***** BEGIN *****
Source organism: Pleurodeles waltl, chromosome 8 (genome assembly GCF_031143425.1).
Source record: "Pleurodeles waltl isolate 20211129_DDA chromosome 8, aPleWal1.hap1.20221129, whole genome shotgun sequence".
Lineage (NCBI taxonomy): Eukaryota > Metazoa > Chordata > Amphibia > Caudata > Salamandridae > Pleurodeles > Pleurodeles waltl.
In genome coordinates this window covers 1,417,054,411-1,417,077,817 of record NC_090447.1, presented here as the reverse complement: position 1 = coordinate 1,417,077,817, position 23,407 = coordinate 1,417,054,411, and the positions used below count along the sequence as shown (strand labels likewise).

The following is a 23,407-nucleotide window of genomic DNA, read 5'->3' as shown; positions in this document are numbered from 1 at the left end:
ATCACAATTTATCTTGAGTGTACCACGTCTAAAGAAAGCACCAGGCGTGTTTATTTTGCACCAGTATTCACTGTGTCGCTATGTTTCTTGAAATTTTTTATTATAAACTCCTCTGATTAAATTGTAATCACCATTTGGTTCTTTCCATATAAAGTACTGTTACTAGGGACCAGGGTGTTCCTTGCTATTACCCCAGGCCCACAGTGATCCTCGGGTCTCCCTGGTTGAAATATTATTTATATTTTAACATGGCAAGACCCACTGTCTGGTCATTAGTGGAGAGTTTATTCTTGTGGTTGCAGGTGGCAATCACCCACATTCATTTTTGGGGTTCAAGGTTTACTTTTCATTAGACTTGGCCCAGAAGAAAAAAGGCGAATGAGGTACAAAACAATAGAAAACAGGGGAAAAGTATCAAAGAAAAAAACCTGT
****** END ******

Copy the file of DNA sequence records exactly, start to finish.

Source organism: Pleurodeles waltl, chromosome 8 (genome assembly GCF_031143425.1).
Source record: "Pleurodeles waltl isolate 20211129_DDA chromosome 8, aPleWal1.hap1.20221129, whole genome shotgun sequence".
Lineage (NCBI taxonomy): Eukaryota > Metazoa > Chordata > Amphibia > Caudata > Salamandridae > Pleurodeles > Pleurodeles waltl.
In genome coordinates this window covers 1,417,054,411-1,417,077,817 of record NC_090447.1, presented here as the reverse complement: position 1 = coordinate 1,417,077,817, position 23,407 = coordinate 1,417,054,411, and the positions used below count along the sequence as shown (strand labels likewise).

The following is a 23,407-nucleotide window of genomic DNA, read 5'->3' as shown; positions in this document are numbered from 1 at the left end:
ATCACAATTTATCTTGAGTGTACCACGTCTAAAGAAAGCACCAGGCGTGTTTATTTTGCACCAGTATTCACTGTGTCGCTATGTTTCTTGAAATTTTTTATTATAAACTCCTCTGATTAAATTGTAATCACCATTTGGTTCTTTCCATATAAAGTACTGTTACTAGGGACCAGGGTGTTCCTTGCTATTACCCCAGGCCCACAGTGATCCTCGGGTCTCCCTGGTTGAAATATTATTTATATTTTAACATGGCAAGACCCACTGTCTGGTCATTAGTGGAGAGTTTATTCTTGTGGTTGCAGGTGGCAATCACCCACATTCATTTTTGGGGTTCAAGGTTTACTTTTCATTAGACTTGGCCCAGAAGAAAAAAGGCGAATGAGGTACAAAACAATAGAAAACAGGGGAAAAGTATCAAAGAAAAAAACCTGT